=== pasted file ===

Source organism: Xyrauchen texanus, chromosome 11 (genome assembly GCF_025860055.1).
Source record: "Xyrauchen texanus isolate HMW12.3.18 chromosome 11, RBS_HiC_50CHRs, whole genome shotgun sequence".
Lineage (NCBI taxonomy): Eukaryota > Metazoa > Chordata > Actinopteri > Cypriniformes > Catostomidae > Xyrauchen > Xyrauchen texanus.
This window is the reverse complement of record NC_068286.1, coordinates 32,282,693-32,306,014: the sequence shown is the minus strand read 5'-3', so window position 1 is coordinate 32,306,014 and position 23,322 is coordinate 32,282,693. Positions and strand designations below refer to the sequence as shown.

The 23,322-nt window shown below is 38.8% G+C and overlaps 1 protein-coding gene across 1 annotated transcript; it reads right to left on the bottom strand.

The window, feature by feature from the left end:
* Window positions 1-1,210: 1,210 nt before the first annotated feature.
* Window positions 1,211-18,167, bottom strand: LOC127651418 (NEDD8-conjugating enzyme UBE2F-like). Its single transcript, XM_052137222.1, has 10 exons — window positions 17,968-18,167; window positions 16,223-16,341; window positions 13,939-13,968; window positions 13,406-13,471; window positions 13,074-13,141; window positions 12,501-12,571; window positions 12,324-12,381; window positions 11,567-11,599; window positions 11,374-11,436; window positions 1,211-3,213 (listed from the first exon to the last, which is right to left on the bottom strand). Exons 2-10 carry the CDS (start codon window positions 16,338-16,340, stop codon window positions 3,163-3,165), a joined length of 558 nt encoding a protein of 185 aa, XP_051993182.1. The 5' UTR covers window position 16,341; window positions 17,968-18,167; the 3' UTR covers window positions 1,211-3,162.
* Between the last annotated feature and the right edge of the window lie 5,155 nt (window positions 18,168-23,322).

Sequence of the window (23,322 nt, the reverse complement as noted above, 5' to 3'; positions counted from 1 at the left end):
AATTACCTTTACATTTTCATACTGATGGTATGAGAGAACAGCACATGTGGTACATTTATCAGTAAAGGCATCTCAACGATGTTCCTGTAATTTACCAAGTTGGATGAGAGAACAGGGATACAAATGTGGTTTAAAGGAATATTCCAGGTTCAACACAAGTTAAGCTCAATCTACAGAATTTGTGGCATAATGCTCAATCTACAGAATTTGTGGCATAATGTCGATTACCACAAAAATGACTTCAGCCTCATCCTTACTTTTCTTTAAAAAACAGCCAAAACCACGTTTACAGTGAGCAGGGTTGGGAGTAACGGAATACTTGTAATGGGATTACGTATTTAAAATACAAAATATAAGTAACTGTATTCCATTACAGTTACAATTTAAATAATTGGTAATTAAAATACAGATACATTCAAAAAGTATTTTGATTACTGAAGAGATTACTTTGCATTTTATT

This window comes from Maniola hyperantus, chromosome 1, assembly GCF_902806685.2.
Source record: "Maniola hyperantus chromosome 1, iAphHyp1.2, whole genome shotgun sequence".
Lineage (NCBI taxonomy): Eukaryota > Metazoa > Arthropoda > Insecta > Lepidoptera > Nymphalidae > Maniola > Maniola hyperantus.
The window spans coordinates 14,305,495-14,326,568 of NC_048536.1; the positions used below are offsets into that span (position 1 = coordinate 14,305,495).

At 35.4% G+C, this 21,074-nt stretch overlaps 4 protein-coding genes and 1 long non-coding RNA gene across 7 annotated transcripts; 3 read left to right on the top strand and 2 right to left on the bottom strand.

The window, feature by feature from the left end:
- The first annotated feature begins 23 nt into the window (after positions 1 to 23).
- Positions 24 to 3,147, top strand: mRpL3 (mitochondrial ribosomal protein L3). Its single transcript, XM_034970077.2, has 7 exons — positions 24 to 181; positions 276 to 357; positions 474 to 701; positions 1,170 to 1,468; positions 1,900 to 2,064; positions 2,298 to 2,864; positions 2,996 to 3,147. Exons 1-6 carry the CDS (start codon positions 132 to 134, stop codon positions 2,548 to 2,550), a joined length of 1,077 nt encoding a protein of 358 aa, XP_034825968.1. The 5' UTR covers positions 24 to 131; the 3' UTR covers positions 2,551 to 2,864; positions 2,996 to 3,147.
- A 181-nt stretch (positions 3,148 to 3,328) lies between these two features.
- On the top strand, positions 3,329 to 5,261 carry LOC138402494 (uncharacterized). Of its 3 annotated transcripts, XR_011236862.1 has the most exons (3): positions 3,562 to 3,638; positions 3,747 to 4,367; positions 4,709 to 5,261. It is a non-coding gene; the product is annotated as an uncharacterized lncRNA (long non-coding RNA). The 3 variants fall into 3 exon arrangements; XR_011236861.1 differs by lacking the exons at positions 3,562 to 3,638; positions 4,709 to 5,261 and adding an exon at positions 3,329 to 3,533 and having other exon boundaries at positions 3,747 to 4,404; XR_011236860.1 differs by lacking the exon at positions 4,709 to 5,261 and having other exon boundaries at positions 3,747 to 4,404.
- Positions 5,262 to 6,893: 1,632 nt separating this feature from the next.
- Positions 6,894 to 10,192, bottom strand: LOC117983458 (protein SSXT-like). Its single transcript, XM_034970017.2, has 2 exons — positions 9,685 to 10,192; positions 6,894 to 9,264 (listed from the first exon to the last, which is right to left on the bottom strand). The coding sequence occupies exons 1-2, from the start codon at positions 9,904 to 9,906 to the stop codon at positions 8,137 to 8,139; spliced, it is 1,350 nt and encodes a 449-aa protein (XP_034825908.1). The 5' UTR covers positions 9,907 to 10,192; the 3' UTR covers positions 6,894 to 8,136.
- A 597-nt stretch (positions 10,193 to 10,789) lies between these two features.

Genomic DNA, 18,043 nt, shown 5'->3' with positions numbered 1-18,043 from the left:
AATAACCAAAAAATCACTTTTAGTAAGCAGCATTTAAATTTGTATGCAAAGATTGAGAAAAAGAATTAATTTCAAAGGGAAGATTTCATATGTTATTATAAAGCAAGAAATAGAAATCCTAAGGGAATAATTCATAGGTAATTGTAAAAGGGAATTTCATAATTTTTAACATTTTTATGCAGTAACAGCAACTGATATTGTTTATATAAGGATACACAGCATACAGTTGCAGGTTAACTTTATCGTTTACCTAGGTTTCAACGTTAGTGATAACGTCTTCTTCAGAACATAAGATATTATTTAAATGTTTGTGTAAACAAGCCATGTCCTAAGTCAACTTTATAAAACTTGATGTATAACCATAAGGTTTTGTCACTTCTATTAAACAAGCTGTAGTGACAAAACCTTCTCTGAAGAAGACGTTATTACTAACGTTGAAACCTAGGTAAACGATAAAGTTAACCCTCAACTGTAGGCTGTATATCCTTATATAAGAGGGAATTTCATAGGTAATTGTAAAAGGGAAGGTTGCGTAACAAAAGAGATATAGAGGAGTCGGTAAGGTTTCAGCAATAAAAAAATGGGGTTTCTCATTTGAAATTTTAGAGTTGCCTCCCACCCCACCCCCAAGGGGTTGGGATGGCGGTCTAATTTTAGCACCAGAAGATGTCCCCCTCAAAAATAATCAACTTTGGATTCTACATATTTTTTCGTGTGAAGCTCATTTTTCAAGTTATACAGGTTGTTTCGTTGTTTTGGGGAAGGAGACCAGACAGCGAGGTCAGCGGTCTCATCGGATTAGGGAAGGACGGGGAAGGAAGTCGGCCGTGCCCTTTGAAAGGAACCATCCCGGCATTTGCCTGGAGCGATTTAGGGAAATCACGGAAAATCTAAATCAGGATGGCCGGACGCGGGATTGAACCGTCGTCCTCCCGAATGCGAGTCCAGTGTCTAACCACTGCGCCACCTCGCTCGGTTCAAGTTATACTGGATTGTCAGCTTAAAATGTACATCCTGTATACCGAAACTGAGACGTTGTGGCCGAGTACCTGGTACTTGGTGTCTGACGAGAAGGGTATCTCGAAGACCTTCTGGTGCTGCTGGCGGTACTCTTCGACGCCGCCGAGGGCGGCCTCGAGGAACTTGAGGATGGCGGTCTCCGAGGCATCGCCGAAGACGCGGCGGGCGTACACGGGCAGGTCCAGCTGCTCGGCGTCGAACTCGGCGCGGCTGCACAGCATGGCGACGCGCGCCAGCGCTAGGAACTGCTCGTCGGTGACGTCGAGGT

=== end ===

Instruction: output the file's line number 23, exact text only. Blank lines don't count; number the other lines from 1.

- Positions 6,894 to 10,192, bottom strand: LOC117983458 (protein SSXT-like). Its single transcript, XM_034970017.2, has 2 exons — positions 9,685 to 10,192; positions 6,894 to 9,264 (listed from the first exon to the last, which is right to left on the bottom strand). The coding sequence occupies exons 1-2, from the start codon at positions 9,904 to 9,906 to the stop codon at positions 8,137 to 8,139; spliced, it is 1,350 nt and encodes a 449-aa protein (XP_034825908.1). The 5' UTR covers positions 9,907 to 10,192; the 3' UTR covers positions 6,894 to 8,136.